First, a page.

The Nine Funded Projects
Action for Hope Music Schools for Refugees, Lebanon – £290,073
Led by Action for Hope (ASBL), this project aims to enhance the recognition of traditional Syrian music within a population of 20,000 refugee and host communities in Lebanon and Jordan.
Archaeological practice and heritage protection in the Kurdistan Region of Iraq – £301,178
Led by University of Glasgow, this project will document and monitor site damage to the archaeological heritage of Garmian in the Kurdistan region of Iraq, as well as increasing the capacity of local heritage professionals through skills workshops and field training, and engaging local communities with their cultural heritage.
Community Museums of Western Sudan: Omdurman, El Obeid, Nyala, Sudan – £997,000
Led by the International Centre for the Study of the Preservation and Restoration of Cultural Property (ICCROM), this project will restore three museums after decades of conflict and provide for the educational and cultural needs of their communities, visitors and tourists.
An Ark for Iraq: Emergency response programme for the endangered watercraft heritage of Iraq – £99,246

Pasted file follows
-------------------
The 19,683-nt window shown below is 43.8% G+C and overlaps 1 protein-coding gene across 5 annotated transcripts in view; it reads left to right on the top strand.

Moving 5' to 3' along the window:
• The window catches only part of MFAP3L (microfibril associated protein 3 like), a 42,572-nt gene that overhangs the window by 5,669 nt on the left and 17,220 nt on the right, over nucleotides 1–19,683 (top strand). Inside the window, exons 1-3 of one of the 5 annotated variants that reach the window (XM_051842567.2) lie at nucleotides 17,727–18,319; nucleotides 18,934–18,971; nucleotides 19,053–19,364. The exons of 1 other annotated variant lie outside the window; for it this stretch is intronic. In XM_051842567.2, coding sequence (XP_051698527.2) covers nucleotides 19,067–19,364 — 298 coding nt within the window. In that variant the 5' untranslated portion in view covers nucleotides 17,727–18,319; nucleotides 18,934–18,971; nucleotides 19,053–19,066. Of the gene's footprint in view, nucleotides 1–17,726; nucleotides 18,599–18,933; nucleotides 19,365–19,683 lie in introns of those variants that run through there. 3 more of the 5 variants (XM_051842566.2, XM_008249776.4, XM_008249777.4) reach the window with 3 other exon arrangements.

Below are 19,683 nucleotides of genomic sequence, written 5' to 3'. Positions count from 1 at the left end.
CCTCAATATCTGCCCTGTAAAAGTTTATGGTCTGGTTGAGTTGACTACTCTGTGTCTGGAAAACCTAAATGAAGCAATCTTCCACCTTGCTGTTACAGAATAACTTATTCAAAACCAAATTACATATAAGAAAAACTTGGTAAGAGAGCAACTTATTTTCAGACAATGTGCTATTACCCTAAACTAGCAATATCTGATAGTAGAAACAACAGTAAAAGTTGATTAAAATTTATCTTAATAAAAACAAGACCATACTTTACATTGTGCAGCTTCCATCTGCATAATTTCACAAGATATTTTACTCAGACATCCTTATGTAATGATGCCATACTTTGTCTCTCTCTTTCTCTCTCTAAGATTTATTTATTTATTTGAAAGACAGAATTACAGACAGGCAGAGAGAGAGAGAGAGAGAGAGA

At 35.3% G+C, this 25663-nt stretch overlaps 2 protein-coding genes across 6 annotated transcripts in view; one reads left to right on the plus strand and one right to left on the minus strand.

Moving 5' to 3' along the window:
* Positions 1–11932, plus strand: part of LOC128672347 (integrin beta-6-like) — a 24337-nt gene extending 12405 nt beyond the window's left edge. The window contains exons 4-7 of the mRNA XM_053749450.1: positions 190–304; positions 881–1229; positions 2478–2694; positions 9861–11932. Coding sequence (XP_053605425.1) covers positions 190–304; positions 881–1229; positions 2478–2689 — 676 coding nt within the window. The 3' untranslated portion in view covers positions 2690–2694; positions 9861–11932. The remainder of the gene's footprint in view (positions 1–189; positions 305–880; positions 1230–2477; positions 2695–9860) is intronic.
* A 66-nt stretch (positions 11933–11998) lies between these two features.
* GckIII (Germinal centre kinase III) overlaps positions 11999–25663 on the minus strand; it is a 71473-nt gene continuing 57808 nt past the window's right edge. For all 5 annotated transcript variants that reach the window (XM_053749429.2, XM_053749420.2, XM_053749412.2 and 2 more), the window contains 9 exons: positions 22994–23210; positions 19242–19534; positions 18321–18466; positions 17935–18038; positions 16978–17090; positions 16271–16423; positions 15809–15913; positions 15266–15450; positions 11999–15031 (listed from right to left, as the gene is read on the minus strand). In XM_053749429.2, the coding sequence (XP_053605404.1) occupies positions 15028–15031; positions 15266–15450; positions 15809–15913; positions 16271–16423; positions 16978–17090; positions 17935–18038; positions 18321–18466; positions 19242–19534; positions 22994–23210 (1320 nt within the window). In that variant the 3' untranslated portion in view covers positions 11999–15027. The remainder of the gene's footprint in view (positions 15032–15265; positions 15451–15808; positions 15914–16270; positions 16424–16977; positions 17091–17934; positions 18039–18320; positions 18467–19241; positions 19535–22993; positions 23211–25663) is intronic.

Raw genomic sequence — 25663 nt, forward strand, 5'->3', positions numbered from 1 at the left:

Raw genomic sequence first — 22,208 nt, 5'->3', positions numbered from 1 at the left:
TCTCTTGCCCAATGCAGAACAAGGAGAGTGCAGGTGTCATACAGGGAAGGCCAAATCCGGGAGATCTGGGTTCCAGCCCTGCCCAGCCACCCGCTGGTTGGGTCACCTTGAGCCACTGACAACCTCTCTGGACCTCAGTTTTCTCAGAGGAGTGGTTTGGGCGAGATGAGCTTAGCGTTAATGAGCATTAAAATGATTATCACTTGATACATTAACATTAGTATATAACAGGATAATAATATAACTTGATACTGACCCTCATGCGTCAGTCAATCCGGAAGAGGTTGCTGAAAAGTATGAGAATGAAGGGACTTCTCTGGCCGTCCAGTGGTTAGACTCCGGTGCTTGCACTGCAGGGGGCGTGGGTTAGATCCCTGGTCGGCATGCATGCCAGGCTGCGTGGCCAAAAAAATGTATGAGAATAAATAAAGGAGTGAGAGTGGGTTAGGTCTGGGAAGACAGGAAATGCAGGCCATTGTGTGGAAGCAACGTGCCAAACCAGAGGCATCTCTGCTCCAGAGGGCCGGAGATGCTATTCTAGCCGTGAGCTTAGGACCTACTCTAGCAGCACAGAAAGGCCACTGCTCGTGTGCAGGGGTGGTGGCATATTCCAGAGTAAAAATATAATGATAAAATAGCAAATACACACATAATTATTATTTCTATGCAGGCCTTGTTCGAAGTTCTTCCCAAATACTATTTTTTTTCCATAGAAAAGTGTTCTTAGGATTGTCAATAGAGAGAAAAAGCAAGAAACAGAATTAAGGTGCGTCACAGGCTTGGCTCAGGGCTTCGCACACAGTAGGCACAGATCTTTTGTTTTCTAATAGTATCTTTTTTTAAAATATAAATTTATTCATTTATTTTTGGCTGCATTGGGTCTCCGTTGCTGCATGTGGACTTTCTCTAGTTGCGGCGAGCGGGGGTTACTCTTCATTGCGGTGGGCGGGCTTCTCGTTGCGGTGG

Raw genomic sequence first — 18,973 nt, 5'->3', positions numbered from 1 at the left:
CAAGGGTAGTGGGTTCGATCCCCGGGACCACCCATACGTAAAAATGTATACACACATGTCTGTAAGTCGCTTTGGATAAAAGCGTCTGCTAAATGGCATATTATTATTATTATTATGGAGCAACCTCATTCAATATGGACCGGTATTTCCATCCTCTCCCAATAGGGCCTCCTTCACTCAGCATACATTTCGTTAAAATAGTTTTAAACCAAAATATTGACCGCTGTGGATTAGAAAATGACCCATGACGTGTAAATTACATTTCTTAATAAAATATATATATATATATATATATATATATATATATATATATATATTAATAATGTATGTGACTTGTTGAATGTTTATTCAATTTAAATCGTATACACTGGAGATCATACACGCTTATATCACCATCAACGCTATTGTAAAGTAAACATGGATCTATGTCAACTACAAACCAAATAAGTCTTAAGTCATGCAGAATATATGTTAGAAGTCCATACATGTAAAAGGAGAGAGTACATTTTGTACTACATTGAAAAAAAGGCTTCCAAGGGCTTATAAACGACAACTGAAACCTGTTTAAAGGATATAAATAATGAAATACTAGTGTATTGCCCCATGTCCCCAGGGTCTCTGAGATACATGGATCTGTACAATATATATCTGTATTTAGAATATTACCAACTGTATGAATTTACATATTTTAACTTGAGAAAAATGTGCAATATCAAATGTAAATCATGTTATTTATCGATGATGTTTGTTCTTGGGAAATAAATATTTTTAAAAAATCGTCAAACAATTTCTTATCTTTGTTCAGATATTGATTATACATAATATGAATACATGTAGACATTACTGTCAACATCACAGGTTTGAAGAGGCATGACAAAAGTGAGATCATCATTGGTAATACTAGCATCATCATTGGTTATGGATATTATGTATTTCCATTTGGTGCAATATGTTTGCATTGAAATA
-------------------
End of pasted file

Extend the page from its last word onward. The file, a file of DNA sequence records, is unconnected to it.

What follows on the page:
Led by Safina Projects CIC, this year long project expands Safina Projects’ ongoing work to revitalise and document the endangered watercraft heritage of traditional boats in central and southern Iraq.
Planning the future of Amedi: building community capacity & management frameworks for the protection of the historic town, Iraq – £100,000
Led by World Monuments Fund Britain Ltd, this project aims to enhance and document built heritage in the historic town of Amedi in Iraq.
Assessing the condition of the Afghan national art collection, Afghanistan – £50,000
Led by the Foundation of Culture & Civil Society, this project will carry out a preliminary needs assessments and restoration work on 150 paintings within the Afghan National Collection, which were destroyed by the Taliban.
Building the capacity to protect Palestinian land and heritage through museology, Occupied Palestinian Territories – £94,650
Led by The Palestine Institute for Biodiversity and Sustainability at Bethlehem University, this project will document Palestinian ethnographic heritage, paying particular attention to agricultural practices along the cultural route of ‘Abraham’s path’ in the Occupied Palestinian Territories.
“The Life Jacket”: The Revitalisation and Development of Rural Jerusalem, Occupied Palestinian Territories – £1,018,470
Led by RIWAQ – Centre for Architectural Conservation, which will work with local communities and the Ministry of Tourism and Antiquities to restore the historic centres of Al Jib, Qalandiya, Jaba’ and Kafr ‘Aqab
Preserving the Living Memory of the Pastoral Routes and Heritage of the Bedouin in Lebanon – £100,000
Led by The Institute for Heritage and Sustainable Human Development, this project will aim to collect, archive and share the skills and traditions of the Bekkaa Valleys Bedouins in the Lebanon. The Bedouin are a group of nomadic peoples who have traditionally inhabited areas of the Levant, North Africa and the Arabian Peninsula.